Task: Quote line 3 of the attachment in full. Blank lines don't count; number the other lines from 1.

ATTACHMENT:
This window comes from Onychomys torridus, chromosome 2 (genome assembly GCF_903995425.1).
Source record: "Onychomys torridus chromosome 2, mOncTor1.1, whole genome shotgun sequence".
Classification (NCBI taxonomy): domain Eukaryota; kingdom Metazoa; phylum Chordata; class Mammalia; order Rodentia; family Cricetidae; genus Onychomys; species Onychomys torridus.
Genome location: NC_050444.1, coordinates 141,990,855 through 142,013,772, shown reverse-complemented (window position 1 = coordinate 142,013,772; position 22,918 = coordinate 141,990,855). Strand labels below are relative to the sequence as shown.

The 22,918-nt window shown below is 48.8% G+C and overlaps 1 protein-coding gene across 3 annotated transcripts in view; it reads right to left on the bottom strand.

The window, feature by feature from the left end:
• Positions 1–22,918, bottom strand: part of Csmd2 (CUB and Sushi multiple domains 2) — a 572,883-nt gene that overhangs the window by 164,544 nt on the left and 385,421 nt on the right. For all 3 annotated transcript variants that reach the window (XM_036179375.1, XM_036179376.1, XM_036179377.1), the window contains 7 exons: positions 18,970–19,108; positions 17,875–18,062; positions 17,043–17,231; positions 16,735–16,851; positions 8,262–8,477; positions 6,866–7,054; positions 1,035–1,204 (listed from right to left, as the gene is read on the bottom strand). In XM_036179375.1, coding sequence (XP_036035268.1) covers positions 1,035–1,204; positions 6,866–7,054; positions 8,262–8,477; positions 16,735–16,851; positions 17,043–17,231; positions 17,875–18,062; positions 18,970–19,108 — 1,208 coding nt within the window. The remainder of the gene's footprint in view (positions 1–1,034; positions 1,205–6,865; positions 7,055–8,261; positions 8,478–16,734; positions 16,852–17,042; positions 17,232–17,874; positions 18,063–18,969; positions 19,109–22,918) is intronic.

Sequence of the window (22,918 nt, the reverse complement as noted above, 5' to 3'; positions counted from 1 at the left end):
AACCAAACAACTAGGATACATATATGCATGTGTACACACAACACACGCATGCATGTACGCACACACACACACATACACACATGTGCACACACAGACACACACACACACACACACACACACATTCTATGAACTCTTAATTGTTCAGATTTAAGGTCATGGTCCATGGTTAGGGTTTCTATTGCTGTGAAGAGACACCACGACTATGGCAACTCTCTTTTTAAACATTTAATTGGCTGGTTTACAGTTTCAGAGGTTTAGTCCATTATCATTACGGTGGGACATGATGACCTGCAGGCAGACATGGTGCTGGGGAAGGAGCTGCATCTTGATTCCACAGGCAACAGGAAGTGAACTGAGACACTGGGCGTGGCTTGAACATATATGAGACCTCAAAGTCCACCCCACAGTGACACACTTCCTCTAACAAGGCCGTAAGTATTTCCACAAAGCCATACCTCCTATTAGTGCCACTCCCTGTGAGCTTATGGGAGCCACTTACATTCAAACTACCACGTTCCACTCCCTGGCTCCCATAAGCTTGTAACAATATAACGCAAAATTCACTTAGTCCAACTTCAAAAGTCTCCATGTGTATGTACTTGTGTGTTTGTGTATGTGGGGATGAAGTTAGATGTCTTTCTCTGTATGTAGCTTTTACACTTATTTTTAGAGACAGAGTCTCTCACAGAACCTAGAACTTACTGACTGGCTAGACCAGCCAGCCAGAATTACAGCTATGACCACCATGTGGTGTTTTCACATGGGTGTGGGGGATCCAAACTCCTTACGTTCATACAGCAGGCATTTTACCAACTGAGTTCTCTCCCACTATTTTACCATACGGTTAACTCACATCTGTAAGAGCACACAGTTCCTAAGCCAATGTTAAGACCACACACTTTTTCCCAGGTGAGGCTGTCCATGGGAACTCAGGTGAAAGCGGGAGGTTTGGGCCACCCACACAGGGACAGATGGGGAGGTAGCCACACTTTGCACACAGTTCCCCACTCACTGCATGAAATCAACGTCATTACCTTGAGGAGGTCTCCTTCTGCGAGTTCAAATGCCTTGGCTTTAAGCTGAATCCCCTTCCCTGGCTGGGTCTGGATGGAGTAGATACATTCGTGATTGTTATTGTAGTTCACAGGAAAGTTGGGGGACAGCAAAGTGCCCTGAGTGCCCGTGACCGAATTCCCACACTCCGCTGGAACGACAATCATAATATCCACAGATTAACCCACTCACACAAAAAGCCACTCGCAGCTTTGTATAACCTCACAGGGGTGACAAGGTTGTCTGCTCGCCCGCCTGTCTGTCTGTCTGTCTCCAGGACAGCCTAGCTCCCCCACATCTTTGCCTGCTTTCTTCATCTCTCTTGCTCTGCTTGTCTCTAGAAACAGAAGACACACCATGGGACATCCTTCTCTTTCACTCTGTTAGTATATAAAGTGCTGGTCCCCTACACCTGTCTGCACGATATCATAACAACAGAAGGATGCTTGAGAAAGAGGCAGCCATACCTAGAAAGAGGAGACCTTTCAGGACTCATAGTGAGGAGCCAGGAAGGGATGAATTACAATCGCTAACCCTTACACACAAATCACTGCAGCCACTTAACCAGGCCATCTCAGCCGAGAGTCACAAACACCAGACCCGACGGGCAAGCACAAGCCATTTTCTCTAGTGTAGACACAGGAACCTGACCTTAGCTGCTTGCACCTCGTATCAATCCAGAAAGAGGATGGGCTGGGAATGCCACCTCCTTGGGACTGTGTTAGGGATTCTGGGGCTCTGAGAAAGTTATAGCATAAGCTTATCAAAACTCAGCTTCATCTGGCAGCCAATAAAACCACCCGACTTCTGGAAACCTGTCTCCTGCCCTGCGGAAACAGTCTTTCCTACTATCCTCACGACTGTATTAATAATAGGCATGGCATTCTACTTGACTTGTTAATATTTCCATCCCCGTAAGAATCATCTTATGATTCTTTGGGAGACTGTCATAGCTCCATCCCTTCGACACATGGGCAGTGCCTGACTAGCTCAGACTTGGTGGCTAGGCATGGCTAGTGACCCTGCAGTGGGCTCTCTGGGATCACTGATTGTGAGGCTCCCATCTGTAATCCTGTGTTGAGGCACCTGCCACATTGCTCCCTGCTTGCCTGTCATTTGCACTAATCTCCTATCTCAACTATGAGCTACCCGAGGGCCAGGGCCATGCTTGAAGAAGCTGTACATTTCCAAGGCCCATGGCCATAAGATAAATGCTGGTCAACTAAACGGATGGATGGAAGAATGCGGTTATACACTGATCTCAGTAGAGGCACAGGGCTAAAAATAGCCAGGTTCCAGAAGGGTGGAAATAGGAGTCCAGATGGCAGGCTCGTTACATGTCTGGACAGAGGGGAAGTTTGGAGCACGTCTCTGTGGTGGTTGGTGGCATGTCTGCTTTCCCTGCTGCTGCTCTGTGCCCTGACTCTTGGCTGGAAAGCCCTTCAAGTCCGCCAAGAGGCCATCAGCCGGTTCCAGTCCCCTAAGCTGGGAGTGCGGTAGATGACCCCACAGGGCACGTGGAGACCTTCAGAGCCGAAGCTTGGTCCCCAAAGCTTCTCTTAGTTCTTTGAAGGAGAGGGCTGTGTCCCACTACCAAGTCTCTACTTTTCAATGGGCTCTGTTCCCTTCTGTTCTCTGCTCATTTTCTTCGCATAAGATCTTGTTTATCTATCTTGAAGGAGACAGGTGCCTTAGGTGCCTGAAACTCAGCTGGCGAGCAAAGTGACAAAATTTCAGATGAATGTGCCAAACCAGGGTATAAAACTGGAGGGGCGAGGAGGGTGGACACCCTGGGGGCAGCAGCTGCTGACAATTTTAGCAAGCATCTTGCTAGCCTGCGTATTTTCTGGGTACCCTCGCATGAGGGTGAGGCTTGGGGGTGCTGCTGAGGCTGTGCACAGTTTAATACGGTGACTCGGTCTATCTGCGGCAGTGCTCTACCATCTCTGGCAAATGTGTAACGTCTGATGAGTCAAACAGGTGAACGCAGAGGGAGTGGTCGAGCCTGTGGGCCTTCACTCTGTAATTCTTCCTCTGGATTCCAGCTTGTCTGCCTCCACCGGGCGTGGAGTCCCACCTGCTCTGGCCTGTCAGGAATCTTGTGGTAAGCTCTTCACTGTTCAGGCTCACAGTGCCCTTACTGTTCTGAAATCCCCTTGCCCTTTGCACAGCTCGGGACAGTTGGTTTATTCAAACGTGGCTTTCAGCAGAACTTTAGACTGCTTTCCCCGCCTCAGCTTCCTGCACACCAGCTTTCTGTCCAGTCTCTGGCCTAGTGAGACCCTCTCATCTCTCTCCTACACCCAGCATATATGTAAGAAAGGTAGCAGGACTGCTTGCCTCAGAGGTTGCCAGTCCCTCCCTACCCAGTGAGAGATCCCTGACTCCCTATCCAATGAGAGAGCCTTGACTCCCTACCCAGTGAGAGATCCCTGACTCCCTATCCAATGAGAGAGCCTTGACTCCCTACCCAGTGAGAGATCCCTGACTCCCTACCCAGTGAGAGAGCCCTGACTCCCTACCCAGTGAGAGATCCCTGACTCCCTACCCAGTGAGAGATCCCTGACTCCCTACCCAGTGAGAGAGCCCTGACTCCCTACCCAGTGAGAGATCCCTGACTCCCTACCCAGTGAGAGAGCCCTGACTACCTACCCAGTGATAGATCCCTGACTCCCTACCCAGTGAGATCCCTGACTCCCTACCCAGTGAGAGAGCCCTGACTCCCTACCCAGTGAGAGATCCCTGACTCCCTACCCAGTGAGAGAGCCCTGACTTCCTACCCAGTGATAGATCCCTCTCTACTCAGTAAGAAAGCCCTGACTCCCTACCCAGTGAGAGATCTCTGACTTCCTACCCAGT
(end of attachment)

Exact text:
Classification (NCBI taxonomy): domain Eukaryota; kingdom Metazoa; phylum Chordata; class Mammalia; order Rodentia; family Cricetidae; genus Onychomys; species Onychomys torridus.